Gordon MacPherson (1928-99) was born in County Durham in 1928. His father
died when he was only four years old; when Gordon's mother re-married some years later, the family moved to Easington,
where Gordon spent the rest of his life. He started work early, taking people's dirty washing before school and giving it
to his mother, and returning it later on in the day. Gordon grew up during World War II, and did his National Service in Burma
before returning home and marrying Myrtle Welsh. He had two children, and spent most of his working days down
the pit, working extremely hard to ensure his family would have a comfortable lifestyle.
Gordon's life has been chronicled in a book - Fight to the Finish -
written by his daughter Heather. This podcast comprised a shortened version read by Heather, interspersed with Gordon's
poems read by Heather's brother (also called Gordon). What was most evident from her reading was how the ordinary was actually
extra-ordinary: Gordon spent his entire life working to support his loved ones. He laboured for long hours down
the mine, often in dangerous conditions; sometimes he would work a seven-day week. His limited leisure hours were
spent remodelling the various houses where the family lived, cultivating his allotment and re-designing the garden (when he
at last acquired one). Gordon's final years following his retirement were spent
happily, even though he was plagued by ill-health.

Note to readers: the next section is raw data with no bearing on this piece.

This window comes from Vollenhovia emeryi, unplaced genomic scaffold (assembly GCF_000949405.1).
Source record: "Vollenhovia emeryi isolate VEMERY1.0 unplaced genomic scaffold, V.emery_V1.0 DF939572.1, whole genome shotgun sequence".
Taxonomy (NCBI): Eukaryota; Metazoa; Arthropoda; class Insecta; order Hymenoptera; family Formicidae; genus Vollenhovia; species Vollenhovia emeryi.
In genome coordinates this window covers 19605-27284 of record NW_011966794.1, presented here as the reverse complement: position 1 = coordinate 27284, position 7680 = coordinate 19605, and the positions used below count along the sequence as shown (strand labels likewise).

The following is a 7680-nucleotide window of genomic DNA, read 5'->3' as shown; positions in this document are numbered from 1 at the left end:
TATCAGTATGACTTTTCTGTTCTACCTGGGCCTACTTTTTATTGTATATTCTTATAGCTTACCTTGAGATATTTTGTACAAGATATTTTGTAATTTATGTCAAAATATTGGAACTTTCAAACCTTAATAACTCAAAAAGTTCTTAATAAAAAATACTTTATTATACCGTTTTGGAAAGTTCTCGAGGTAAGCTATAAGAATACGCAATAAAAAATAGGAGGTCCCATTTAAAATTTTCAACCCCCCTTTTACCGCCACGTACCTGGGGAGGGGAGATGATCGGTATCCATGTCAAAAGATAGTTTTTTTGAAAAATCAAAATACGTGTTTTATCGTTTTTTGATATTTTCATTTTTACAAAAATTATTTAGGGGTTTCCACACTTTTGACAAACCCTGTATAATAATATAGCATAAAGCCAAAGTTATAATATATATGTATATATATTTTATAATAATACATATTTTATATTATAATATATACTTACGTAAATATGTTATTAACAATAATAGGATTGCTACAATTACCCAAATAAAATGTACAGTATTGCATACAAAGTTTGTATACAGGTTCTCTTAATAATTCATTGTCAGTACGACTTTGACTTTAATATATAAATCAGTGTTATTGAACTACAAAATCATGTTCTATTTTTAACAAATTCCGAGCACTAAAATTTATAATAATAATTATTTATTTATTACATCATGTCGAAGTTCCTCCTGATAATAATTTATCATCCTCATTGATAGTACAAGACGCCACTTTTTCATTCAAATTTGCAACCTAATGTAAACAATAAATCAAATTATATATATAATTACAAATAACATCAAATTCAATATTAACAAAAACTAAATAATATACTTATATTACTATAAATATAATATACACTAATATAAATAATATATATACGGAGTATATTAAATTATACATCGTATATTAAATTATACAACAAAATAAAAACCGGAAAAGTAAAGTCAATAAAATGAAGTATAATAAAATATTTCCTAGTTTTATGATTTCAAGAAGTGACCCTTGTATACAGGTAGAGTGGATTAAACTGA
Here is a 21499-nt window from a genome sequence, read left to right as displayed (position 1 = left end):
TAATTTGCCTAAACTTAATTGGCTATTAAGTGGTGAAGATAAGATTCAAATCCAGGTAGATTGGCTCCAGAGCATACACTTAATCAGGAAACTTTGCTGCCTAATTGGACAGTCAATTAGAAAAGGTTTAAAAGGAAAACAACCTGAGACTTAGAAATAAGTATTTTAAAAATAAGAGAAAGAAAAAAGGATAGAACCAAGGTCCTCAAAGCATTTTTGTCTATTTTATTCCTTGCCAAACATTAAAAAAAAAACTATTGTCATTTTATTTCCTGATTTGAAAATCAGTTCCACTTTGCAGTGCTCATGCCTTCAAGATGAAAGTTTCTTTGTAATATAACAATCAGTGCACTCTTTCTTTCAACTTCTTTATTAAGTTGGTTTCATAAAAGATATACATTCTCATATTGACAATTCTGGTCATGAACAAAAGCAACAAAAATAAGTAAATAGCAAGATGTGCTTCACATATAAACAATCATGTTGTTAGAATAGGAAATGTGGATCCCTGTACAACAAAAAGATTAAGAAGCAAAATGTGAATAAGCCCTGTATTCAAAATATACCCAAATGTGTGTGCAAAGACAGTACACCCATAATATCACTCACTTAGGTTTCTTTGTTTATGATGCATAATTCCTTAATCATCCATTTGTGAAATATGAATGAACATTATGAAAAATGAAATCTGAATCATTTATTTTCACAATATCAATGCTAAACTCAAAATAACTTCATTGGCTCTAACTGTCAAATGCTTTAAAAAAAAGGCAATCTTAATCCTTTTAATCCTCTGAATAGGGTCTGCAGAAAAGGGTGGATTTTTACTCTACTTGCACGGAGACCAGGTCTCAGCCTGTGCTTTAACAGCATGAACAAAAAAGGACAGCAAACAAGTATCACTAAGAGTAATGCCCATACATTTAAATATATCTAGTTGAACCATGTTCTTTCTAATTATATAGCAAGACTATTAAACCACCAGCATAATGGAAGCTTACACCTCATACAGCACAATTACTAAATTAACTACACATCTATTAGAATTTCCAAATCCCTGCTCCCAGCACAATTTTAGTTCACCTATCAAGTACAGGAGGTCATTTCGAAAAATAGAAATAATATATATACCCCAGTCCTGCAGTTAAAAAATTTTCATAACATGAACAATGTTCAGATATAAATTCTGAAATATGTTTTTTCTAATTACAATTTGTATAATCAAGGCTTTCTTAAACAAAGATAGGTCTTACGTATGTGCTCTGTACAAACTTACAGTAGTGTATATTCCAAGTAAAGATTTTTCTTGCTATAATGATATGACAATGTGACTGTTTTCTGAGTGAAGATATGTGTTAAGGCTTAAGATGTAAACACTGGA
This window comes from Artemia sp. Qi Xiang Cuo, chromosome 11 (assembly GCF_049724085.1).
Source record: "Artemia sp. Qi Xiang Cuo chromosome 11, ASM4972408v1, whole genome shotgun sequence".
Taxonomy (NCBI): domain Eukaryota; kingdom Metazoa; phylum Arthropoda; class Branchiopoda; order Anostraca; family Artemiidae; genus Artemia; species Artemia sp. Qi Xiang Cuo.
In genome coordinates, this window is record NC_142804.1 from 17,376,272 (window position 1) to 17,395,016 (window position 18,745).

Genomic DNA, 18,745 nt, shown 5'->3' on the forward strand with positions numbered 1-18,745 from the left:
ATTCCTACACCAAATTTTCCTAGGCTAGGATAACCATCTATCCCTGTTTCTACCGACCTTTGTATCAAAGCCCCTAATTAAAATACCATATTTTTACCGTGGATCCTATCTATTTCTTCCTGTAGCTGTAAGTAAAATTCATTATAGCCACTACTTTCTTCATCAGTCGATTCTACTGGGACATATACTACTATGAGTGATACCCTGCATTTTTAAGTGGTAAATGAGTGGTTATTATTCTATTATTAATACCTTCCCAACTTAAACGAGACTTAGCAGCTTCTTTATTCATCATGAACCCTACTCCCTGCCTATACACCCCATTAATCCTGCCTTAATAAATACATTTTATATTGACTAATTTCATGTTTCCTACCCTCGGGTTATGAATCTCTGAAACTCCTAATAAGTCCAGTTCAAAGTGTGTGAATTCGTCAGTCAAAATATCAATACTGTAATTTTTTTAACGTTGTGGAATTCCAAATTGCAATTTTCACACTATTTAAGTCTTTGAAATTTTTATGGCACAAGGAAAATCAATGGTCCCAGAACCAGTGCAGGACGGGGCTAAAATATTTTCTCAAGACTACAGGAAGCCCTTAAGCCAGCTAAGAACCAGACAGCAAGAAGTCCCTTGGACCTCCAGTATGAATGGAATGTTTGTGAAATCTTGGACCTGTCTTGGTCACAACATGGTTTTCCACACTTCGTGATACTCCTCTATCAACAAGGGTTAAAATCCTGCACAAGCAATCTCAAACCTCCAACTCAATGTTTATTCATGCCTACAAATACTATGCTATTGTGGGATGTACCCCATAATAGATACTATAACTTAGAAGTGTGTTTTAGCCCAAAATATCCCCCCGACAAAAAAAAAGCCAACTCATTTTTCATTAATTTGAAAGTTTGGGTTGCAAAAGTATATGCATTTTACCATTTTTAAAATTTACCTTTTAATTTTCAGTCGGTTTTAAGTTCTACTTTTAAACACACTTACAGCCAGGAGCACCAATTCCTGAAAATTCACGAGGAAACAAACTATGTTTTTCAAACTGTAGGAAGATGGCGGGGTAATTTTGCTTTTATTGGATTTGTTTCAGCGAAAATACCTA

Gordon's life was also a piece of living history, depicting what it was like to live
in a close-knit community in the north-east of England, where most of the men went down the mine for a living. Despite the
harsh conditions, they forged a mutual loyalty and concern for one another that sadly no longer exists. As I listened to Heather's
reading, I understood the full implications of what happened during the mid-1980s, when the then Prime Minister Margaret Thatcher
authorized pit-closures. She might have had the satisfaction of vanquishing Arthur Scargill, but she ripped the heart out
of many communities which had been established in mining towns and villages. One could understand Gordon's desire to protest;
he was not a political radical, but simply wanting to preserve his way of life.
The podcast was full of moments like this, where I understood the potential of individual
histories to recreate a way of life that, alas, no longer exists. I applaud Heather's efforts in writing her father's life;
hopefully the book will gain a wide readership.